Paging Martin Sullivan. Paging Robert Willumstad, the ex-Citigroup guy and board member who replaced Sullivan in 2008. Paging the AIG board, past and present.
The public wants to talk with you. They want answers about all this bonus money for AIG employees, at least some of whom could be blamed for the company's current condition. They want you back in the hot seat in Washington, in Congress, on the talk shows, and they want AIG to be the lightning rod for ridicule of the entire bailout. Maybe Federal Reserve Chairman Ben Bernanke, or even President Obama, want to give you an earful.
Remember Martin Sullivan? He was that roly-poly Irish guy who succeeded Maurice "Hank” Greenberg as AIG's CEO, after all that unpleasant business with New York Attorney General Eliot Spitzer in 2005. You may not remember Sullivan well because he was scared of television cameras and was not that much warmer to print reporters. While Sullivan had a big profile at the buffet, he was less visible to shareholders, the financial press, and regulators.
Hank Greenberg attacked the bonuses, saying, "Nobody during my tenure had a contract, starting with me. No one was ever paid a retention bonus. You believed in the company—or you didn't."
The heir-apparent to Hank on the basis of his salesman's attributes, Sullivan parlayed his proximity to Greenberg and decades of service as a loyal coat-holder into the top job. The AIG board believed that Sullivan—if only by osmosis—had to know more about the intricate workings of AIG and its innumerable subsidiaries in 130 countries than anyone else did. At least, so the board presumed, Sullivan would know the culture better and be less disruptive to the employees and the customers than any other choice. And he might be easier to deal with than Greenberg.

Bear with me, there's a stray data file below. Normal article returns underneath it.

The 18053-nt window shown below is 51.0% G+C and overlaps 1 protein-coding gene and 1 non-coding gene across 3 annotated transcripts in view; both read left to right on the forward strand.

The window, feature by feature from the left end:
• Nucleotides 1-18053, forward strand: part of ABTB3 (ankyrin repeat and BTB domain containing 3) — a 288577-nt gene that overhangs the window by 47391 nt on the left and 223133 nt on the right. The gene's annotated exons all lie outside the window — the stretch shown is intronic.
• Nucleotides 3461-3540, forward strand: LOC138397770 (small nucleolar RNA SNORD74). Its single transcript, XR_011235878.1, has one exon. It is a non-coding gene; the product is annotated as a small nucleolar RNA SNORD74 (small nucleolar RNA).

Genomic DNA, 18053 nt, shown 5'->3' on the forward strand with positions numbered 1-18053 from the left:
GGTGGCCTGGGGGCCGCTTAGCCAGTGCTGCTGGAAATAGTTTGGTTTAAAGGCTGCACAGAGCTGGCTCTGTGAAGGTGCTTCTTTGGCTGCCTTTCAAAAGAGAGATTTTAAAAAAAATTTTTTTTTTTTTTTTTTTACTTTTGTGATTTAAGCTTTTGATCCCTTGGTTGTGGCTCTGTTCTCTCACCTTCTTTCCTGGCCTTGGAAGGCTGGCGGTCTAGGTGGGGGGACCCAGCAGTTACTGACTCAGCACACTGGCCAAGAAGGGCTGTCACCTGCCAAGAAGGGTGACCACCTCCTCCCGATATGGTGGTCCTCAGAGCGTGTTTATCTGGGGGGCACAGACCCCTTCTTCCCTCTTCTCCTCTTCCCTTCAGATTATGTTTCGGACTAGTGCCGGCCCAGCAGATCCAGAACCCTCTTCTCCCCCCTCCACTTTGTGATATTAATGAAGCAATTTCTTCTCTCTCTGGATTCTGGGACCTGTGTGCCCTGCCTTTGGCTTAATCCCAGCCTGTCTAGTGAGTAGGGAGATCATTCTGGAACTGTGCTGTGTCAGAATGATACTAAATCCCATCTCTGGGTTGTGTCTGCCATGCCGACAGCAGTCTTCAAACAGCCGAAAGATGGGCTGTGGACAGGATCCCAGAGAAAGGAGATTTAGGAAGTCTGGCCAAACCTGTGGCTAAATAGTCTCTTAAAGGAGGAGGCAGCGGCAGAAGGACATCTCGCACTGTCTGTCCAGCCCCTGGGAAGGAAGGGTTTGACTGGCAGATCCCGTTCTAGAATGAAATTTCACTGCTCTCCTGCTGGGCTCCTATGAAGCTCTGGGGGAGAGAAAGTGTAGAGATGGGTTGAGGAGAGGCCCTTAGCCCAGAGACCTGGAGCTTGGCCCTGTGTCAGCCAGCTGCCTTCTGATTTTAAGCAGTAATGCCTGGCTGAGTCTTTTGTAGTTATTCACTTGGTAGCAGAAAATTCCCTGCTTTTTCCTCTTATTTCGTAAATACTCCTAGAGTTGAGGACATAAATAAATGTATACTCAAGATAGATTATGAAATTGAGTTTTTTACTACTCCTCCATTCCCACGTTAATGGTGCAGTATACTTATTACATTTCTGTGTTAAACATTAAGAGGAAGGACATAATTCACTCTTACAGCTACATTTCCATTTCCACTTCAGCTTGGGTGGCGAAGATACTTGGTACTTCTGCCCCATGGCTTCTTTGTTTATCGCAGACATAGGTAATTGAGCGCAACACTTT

It was on Sullivan's watch that AIG's Financial Products unit in London, under Joseph Cassano, sprang into full Masters of the Universe mode. The unit was cranking out inordinate profits for AIG. Cassano—under Sullivan and perhaps before—ran his own fiefdom and supposedly was making gobs of money for the company and himself. Then, as the money-losing on the unit's credit-default swaps business started being reported in February 2008, Sullivan and other AIG officials thought they needed to keep the financial products guys who had been making all this money. After all, maybe they were just having a little dry spell. Why else would other firms think this team of hotshots was worth imitating—or raiding? So, as AIG reflected on the mess it was undoubtedly uncovering and not disclosing, the company realized that if it let the financial products guys go, nobody else might ever figure out what havoc had been embedded or when the debt bombs could start going off. The management at the time felt retention bonuses were in order to keep those people in place, Nick Ashooh, AIG's senior spokesman, tells The Daily Beast.